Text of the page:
Dreams of Harvard are no longer in view. Shattered by one night. Worse than her father dying. A choice to make. A decision. Who would believe her—a girl from nowhere? The Mabrey's had the kind of power that could buy justice—that could shape truth.
The lies she had told. She could not put herself through it. She would remain silent. One girl all alone. Dreams shattered. Another one left clueless about the events unfolding around her. Where was the trust in one another?
Many years later when the girls have their separate lives and families of their own, someone comes forward with rape and sexual assault. A political scandal. If someone had come forward earlier, could it have saved others down the road?
The silence broken, shattering lives and the ugly truth revealed. Allegations, investigation, and a trial. The what ifs.
What a fabulous story— highly relatable to the events which surround us today. Even though fictional, unfortunately, it is all too real for many women who experience sexual assault at the hands of famous figures such as politicians and celebrities. The victims often are viewed in a negative light; therefore they remain silent.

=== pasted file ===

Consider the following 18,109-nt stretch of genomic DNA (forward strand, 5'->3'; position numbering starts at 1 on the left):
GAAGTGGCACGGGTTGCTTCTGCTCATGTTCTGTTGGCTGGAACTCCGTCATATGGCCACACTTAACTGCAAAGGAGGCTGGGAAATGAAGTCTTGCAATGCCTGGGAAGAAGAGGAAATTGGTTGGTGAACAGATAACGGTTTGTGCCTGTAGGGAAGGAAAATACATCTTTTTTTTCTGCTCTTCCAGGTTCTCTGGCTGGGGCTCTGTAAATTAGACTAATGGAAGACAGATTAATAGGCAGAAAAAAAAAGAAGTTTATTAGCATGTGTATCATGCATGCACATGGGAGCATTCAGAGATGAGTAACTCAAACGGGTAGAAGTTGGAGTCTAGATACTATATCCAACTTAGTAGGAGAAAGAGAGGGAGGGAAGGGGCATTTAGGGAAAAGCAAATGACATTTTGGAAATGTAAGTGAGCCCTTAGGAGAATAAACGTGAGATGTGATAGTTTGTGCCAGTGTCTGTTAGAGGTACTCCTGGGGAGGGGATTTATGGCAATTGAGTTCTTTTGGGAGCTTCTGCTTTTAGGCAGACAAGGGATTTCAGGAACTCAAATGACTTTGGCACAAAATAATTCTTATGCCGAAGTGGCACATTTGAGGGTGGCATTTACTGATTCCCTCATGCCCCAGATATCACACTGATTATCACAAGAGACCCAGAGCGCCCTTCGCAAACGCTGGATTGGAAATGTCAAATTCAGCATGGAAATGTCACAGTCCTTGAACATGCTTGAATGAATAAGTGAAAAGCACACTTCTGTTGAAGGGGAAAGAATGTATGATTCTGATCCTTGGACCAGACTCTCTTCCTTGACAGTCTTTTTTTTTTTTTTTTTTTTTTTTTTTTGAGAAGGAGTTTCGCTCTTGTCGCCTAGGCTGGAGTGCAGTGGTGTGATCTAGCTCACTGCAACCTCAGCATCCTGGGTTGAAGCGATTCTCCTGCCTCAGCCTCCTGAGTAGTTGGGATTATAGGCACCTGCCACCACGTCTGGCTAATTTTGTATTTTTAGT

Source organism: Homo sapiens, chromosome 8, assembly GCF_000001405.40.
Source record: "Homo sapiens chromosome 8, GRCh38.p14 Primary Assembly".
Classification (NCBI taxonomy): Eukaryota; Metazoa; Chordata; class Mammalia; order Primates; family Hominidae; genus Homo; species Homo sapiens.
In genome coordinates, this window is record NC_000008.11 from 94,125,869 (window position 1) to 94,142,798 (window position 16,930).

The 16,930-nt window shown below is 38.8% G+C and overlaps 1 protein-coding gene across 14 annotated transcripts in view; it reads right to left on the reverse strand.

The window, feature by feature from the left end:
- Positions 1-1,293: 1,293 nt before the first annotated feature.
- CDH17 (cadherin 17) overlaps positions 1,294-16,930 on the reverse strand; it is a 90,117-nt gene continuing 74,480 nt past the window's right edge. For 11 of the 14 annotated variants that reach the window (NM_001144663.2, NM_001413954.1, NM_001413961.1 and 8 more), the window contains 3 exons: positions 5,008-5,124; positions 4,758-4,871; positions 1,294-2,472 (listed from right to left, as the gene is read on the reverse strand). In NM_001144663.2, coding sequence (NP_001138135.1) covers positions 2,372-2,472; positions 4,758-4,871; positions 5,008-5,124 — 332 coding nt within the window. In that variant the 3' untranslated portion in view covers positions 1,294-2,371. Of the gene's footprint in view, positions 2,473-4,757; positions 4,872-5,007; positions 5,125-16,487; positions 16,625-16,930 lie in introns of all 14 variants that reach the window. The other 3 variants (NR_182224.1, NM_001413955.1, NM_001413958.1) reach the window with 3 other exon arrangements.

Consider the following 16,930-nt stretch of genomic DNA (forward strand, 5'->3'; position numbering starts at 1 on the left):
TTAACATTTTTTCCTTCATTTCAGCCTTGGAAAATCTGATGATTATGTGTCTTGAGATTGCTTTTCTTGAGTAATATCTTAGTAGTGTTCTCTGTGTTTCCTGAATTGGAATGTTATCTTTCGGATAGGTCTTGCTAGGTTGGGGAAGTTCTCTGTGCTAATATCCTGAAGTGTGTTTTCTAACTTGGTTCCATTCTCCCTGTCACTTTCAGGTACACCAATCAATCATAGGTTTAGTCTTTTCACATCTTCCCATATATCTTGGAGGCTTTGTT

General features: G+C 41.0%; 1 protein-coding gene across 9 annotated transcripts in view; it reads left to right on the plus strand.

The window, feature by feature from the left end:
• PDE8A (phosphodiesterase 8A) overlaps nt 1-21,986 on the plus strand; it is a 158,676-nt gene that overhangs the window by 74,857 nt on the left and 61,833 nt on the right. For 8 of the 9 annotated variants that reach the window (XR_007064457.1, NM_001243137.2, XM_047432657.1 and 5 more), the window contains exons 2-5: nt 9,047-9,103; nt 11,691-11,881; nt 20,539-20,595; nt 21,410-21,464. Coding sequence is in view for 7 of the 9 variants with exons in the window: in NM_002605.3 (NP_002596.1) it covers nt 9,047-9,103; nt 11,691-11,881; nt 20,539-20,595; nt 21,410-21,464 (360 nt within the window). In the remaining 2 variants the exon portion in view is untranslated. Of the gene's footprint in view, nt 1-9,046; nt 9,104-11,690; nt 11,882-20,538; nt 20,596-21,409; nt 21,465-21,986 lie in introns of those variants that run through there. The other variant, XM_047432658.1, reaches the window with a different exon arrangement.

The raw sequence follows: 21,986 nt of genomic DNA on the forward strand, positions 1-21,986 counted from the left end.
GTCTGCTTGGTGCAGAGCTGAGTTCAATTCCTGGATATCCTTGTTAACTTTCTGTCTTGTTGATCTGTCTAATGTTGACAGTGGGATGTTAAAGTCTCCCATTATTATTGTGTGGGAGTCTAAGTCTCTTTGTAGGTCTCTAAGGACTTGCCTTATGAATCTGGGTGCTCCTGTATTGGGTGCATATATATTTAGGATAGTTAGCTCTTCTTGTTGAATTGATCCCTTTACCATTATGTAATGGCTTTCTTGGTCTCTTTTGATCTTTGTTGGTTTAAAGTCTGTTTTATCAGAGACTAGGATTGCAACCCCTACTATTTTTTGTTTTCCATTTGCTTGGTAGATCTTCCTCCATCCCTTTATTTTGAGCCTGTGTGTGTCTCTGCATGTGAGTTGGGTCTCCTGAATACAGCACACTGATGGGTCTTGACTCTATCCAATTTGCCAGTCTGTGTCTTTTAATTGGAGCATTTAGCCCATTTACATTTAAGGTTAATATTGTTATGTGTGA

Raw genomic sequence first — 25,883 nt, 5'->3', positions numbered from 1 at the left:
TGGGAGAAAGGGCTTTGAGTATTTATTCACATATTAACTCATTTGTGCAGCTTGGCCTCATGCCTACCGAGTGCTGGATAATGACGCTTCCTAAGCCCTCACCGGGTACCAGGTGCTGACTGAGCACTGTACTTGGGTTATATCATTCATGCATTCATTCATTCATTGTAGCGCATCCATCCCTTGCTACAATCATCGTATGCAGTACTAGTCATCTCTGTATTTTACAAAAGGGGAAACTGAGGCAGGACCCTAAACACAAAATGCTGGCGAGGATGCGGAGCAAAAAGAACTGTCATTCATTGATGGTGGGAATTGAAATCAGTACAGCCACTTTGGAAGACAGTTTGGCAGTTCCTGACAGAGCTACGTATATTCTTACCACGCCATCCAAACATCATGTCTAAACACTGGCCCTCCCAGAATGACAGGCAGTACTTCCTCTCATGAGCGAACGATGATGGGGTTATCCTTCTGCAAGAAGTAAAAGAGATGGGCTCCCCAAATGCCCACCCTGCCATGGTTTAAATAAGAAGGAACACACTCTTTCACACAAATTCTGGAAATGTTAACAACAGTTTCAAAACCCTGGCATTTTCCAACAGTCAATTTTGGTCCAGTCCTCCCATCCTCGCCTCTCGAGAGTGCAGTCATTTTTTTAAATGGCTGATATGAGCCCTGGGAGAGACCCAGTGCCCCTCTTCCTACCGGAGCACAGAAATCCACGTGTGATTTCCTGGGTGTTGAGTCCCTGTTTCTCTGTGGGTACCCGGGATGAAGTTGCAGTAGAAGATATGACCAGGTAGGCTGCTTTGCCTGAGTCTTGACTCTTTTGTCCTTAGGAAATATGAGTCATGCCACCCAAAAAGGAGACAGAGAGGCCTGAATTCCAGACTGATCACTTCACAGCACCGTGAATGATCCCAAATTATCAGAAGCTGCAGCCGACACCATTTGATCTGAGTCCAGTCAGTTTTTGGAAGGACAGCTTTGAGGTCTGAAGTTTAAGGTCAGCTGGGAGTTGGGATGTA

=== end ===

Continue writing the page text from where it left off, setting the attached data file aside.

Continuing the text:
An avid fan of the author, for years—her books continually land on my top books of the year. Unique and compelling, her stories possess a common thread. Thought-provoking, she writes of powerful bonds of friendships, family, and betrayal.
Paula’s writing is superb! The dual timelines and alternating perspectives keep the reader engrossed in the lives of the two young women at different ages. From college years to the present, the author gives a glimpse of the gap and how words and actions have consequences resulting in hurt and resentment. A convincing look at lies and how they come back to haunt (no matter the age).
From teenagers to young women with families of their own to their true selves. In addition to the topic of friendship, a strong focus on daughter/father and daughter/mother relationships.
Highly charged topics: enjoyed how she tied female friendship, sexual assault, political scandal and moral complexities together in one dynamic story. HERE WE LIE is an ideal choice for book clubs and further discussions (Reader’s Guide Included).
An added bonus—a insightful Q&A with the author! Highly recommend. A "read-in-one-sitting" kind of book.
A special thank you to the author for the lovely print copy and Park Row and NetGalley for the digital advanced reading copy.
Links for previous books
"DeBoard does a wonderful job creating her realistic and flawed characters, giving even secondary characters a rich backstory and a haunting sense of intrigue. This story particularly resonates now, in the throes of the #MeToo movement."-Booklist